If you’re anticipating eating a lot on Thanksgiving or Christmas and want to offset those extra calories the day before, here are guidelines on how to do that.

Gorging on Thanksgiving or Christmas is common – even for people who normally don’t over-indulge on high calorie, fattening foods.

Some people will “starve” themselves for several days preceding a big feast, while others will “deprive” themselves for only the day before.

Bare in mind that it requires 3,500 calories to gain a pound of fat.

If the intake of 3,500 calories is spread throughout the day, from morning till evening, you will NOT be one pound heavier in fat the next day from those specific calories.

However, many people, particularly women, “feel” fat the day after Thanksgiving, Christmas or some other big food feast event.

The scale next morning may show two or three extra pounds, but this isn’t fat.

It’s fluid retention from high sodium intake combined with the weight of forming bowel movements.

Large amounts of food will also increase your blood volume, which can add weight to the scale.

That next-morning weight gain is not new fat in your stomach or thighs!

I recommend avoiding weighing yourself the day after eating too much food.

I also recommend avoiding trying on tight clothes the day after. You may still be bloated.

Let your body process your binge before you step on the scale. Give it a few days just to play safe.

Guidelines for Eating the Day Before Christmas or Thanksgiving

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A fast is not necessary to assist an offset of the anticipated calorie intake the next day.

If you normally eat 2,000 calories a day, and anticipate eating 4,000 the following day, you can take in 1,000 calories the day before.

This will then be the mathematical average of eating 3,000 calories on that big day rather than the actual 4,000.

But keep in mind that there are other variables that will affect calorie expenditure.

• Level of activity the day before.
• Level of activity on the day of indulgence.
• Kinds of foods eaten on either day.

Perhaps you subscribe to the idea that type of food doesn’t matter, and that it all boils down to calories in vs. calories out. There is much truth to this.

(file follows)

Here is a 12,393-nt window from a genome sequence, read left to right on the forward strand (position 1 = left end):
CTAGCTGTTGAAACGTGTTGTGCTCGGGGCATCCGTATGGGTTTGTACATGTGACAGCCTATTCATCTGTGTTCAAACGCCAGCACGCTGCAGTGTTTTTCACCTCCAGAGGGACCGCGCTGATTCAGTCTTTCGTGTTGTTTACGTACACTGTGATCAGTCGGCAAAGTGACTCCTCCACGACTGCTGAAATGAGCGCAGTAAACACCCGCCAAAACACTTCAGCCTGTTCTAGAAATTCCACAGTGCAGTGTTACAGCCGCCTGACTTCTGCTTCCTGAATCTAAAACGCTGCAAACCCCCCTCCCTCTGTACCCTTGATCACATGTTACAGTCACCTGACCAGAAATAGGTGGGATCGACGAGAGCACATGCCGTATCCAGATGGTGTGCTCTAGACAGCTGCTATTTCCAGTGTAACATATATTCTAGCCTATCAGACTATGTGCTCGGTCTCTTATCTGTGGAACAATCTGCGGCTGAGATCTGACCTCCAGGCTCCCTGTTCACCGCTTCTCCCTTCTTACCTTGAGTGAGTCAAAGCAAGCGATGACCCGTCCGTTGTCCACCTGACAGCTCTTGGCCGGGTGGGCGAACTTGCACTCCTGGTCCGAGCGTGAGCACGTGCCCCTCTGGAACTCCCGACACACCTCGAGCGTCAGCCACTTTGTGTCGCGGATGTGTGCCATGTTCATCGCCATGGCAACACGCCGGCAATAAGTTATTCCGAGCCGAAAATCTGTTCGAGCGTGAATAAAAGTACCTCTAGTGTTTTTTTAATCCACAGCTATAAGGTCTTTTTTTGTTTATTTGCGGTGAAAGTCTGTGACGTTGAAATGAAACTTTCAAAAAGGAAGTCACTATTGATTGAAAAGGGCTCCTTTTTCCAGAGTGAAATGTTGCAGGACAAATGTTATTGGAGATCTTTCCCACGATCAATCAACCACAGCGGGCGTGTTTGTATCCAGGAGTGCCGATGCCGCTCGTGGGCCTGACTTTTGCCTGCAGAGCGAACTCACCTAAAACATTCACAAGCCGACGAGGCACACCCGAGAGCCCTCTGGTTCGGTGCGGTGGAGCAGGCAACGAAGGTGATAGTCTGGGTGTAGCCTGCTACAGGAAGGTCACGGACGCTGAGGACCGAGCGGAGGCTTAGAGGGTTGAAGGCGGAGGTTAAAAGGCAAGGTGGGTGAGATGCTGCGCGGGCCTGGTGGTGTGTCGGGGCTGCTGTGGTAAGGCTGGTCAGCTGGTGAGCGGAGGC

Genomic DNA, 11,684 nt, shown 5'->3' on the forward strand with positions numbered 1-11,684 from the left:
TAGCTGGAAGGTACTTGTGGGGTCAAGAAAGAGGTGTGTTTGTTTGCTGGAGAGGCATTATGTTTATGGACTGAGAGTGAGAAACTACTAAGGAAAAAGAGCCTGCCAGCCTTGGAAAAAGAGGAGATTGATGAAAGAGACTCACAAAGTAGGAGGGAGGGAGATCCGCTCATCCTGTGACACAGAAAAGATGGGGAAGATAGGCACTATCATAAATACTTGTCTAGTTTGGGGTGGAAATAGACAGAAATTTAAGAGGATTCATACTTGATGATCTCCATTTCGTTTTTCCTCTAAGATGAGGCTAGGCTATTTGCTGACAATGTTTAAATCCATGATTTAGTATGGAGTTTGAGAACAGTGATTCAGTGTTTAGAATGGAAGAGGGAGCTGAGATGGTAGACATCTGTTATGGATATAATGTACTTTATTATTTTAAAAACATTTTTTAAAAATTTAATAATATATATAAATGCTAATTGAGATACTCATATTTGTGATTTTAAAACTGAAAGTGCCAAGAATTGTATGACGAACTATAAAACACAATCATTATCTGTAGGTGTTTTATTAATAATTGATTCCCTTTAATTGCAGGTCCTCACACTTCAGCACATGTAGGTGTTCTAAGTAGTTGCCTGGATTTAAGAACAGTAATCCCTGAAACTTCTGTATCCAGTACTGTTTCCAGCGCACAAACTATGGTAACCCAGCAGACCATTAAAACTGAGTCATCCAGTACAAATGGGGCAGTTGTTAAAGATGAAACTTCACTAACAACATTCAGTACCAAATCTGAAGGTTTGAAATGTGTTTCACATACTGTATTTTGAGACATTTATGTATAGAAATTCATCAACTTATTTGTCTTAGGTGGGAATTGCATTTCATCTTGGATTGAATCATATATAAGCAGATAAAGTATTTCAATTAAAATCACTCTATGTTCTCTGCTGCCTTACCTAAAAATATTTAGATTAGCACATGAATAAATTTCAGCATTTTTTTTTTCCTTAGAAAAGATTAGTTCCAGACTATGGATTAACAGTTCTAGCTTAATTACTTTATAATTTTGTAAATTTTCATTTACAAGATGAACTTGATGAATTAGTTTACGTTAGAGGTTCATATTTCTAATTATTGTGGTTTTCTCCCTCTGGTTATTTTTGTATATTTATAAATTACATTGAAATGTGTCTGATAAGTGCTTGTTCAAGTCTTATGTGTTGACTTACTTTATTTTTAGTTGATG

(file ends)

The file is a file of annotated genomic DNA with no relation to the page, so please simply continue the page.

However, the closer that a food is to nature, the more efficient your body will process it.

An apple is better than commercially produced apple sauce is better than apple juice from a vending machine.

It’s also better to eat the biggest meal earlier in the day when there’s still many hours left to help burn the calories than late at night.

The food the day before should be nutrient dense, so that every calorie is meaningful.

So if you’re going to eat only 1,000 calories (there’s no need to go lower), make sure that most of the food is in whole, natural form.

Don’t use up those limited calories on a highly processed frozen dinner, even if it’s low fat and only 280 calories.

Processed foods tend to induce more hunger than whole foods.

Instead of juice, eat whole fruit.

Make sure there’s a big green salad in that day-before diet.

Go very light on the sodium, for surely, you’ll be getting too much of it the next day.

If you feel like skipping meat or poultry, that’s fine, as long as you get protein from another rich source such as fish, eggs, lentils or whey.

Eat something every two to three hours to help with satiation.

Drink six to eight, eight-ounce glasses of water.

Exercise Guidelines to Help Offset a High Calorie Meal

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The rule of thumb is that any vigorous exercise should be done before the heavy meal, not after on the same day.

The next day, though, feel free to resume any of your intense workouts. But remember, three hours walking on a treadmill and a thousand sit-ups will not undo all that eating. Not even close.

Next day, just resume your normal routine.

No need to tack on an extra two miles on what’s normally a three mile jog on a treadmill. No need to take three group fitness classes in a row.

Just do your normal thing, because the body is very good at “resetting” itself after an occasional feast.

Now if you truly WANT to exercise more than usual to “help” with the offset, then go ahead, but remember, a full hour of hiking burns only about 450 calories for a 150 pound adult.

An hour of Zumba done at HIGH intensity may burn even more. Go for it to boost your morale, but avoid obsessing about cancelling out every last calorie.

Just get back into your typical routine and you’ll be fine.

There’s nothing wrong with over-indulging on a holiday, nor is there anything wrong with eating less the day before to offset that.

Lorra Garrick has been covering medical, fitness and cybersecurity topics for many years, having written thousands of articles for print magazines and websites, including as a ghostwriter. She’s also a former ACE-certified personal trainer for Bally Total Fitness.

 

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Top image: Shutterstock/Inspiration GP